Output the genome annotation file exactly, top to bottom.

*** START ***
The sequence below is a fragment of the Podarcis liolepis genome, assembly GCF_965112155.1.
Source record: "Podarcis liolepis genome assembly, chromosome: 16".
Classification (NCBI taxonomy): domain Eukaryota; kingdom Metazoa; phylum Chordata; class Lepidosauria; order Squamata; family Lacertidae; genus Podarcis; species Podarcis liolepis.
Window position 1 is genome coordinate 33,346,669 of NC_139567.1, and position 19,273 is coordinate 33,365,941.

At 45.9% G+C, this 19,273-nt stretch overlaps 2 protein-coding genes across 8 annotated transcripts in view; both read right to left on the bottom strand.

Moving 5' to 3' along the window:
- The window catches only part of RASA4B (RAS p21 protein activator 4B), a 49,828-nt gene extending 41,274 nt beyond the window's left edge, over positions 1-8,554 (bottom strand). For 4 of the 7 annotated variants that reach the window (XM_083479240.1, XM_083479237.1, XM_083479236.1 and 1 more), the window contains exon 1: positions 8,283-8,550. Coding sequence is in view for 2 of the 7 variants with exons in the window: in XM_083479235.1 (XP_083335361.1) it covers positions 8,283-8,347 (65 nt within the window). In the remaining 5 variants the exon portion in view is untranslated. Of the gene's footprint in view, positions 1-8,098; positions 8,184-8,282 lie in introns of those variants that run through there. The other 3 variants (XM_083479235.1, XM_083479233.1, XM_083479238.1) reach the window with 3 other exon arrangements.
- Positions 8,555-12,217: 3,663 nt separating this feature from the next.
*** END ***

The sequence below is a fragment of the Podarcis liolepis genome, assembly GCF_965112155.1.
Source record: "Podarcis liolepis genome assembly, chromosome: 16".
Classification (NCBI taxonomy): domain Eukaryota; kingdom Metazoa; phylum Chordata; class Lepidosauria; order Squamata; family Lacertidae; genus Podarcis; species Podarcis liolepis.
Window position 1 is genome coordinate 33,346,669 of NC_139567.1, and position 19,273 is coordinate 33,365,941.

At 45.9% G+C, this 19,273-nt stretch overlaps 2 protein-coding genes across 8 annotated transcripts in view; both read right to left on the bottom strand.

Moving 5' to 3' along the window:
- The window catches only part of RASA4B (RAS p21 protein activator 4B), a 49,828-nt gene extending 41,274 nt beyond the window's left edge, over positions 1-8,554 (bottom strand). For 4 of the 7 annotated variants that reach the window (XM_083479240.1, XM_083479237.1, XM_083479236.1 and 1 more), the window contains exon 1: positions 8,283-8,550. Coding sequence is in view for 2 of the 7 variants with exons in the window: in XM_083479235.1 (XP_083335361.1) it covers positions 8,283-8,347 (65 nt within the window). In the remaining 5 variants the exon portion in view is untranslated. Of the gene's footprint in view, positions 1-8,098; positions 8,184-8,282 lie in introns of those variants that run through there. The other 3 variants (XM_083479235.1, XM_083479233.1, XM_083479238.1) reach the window with 3 other exon arrangements.
- Positions 8,555-12,217: 3,663 nt separating this feature from the next.